306 Research Portfolio Post #3: Grappling with Ethical Naturalism (and Positivism)

I find Gorski’s “ethical naturalism” convincing as it suggests that social science can offer genuine insights into human well-being.  Ethical naturalism maintains that “values are fact laden” and that “the natural and social sciences can correct and expand our ethical knowledge.”[1] Gorski acknowledges that while values and facts influence one another, we should not address moral questions directly.  Rather social sciences help us investigate values that are open to change.  Facts and values are not inseparable but independent.  Scientific inquiry might help us achieve a deeper understanding into what it means to flourish as a human.  For example, Gorski mentions Sen’s “capabilities approach.”[2]  I find that Gorski’s position addresses many of the shortcomings of both extremes (positivism/moral relativism).  By understanding the social sciences more deeply we may be able to even change our values toward those more favorable of human flourishing.  Still, Gorski does not advocate for end-all-be-all answer to human suffering through moral and scientific truths.[3]

Both Harris and Comte take positions at the positivism end of the spectrum of the social sciences.  Harris argues that the separation between science and values is an illusion and that the discussion of values is the discussion of facts.[4]  Further, he argues that on the continuum of facts there are truths about human flourishing.[5]  He argues for the need of a universal conception of human values and the disregard of certain cultural opinions. We must admit that we do have the answers to needless human suffering.  This positivist view contradicts Gorski’s distinction of the extent to which values influence social scientific inquiry by asserting that values are facts in themselves.[6]

Comte takes a radically positivist view by asserting that “there can be no real knowledge but that which is based on observed facts.[7]  In other words, true knowledge about human well-being cannot be derived only from theological tradition.  He argues that over time morality will fall under the umbrella of “positive philosophy” much like the other hard sciences.[8]  Through this process, a unified doctrine will emerge that will transform the human race.  His view agrees much with Harris’ notion of values as facts.  However, it contradicts Gorski’s ethical naturalism by disregarding the possibility of change in values informed by fact.  If philosophical values become positivist truths then they cannot be altered.[9]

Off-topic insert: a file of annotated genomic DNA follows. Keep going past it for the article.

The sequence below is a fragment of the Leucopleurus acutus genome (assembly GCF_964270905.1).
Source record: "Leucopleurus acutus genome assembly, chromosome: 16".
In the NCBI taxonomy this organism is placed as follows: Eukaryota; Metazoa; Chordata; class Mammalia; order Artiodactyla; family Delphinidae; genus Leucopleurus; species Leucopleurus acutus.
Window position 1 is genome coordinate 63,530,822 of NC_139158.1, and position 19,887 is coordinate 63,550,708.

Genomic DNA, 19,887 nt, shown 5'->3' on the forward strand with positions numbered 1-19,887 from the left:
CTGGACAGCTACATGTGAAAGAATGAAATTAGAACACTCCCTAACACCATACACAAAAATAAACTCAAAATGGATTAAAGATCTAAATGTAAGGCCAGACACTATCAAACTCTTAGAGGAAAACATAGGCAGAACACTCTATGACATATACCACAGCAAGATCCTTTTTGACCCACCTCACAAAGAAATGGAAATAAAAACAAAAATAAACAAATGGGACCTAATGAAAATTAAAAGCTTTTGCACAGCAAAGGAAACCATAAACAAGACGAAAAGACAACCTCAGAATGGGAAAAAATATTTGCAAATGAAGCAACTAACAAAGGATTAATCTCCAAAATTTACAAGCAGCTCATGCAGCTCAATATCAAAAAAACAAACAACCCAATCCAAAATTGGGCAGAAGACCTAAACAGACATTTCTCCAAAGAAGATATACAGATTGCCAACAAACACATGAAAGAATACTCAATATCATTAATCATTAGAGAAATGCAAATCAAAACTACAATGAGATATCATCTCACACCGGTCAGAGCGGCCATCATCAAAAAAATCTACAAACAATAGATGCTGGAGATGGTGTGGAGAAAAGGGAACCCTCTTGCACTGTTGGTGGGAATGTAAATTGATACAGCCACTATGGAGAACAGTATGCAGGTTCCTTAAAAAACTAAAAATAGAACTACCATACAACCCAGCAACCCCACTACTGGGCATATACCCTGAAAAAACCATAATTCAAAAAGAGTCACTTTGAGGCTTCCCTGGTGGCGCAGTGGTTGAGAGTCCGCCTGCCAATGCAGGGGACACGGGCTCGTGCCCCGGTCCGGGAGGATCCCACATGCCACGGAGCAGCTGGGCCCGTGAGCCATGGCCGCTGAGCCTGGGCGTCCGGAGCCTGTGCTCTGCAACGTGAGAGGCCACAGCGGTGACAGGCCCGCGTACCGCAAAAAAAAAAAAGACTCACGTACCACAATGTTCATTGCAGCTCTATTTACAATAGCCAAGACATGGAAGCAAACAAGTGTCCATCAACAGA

I do not believe that my own research lends itself to normative discovery that will uncover the truth to human well-being.  My project relies on the normative assumption that international organizations construct female education as an unquestionable good.  5566I think that my project most closely corresponds to Gorski’s ethical naturalism by aiming to understand empowerment.  I acknowledge the ethical implications of my research.  Understanding empowerment might help to develop more effective programs to help human flourishing.  However, the aim of my project is not to discover the positivist truth to human well-being through empowerment.  In its constructivist methodology, I believe that it naturally shies away from such extreme normative discoveries and rather focuses on meaning making.

[1] Gorski, Phillip S. “Beyond the Fact/Value Distinction: Ethical Naturalism and the Social Sciences.” Springer Science+Business Media 50 (2013): 543,551.

[2] Ibid., 551.

[3] Ibid.

[4] Harris, Sam. “Science can answer moral question.” Ted2010

[5] Ibid.

[6] Ibid.

[7] Gertrud Lenzer, ed., Auguste Comte and Positivism: The Essential Writings (New York: Harper, 1975). 2.

[8] Ibid.

[9] Ibid.

One thought on “306 Research Portfolio Post #3: Grappling with Ethical Naturalism (and Positivism)”

  1. This is an excellent post, Annie. You do an especially good job distinguishing between these different thinkers and most of what you say is spot-on. Nice work.

    One fussy point I want to make concerns this claim of yours: “Gorski acknowledges that while values and facts influence one another, we should not address moral questions directly.” Now, while you are exactly right when you say that Gorski is much less attached to the idea of lasting universal moral truths than the other two thinkers, and you are right to emphasis his pluralism, the claim that he does not want social scientists to address moral questions directly is slightly off. Partly what he is seeking to do in this piece is to push social scientists to be more direct and explicit about the normative possibilities inherent in their work. In other words, he wants to explore the ways in which social scientists can be much more direct about moral questions in their work, without ending up with Comte and Harris in the world of dogmatic positivism.

    This has implications for how you describe your own work. Do you see the difference here, and do you see how this might impact some of your claims in final paragraph?

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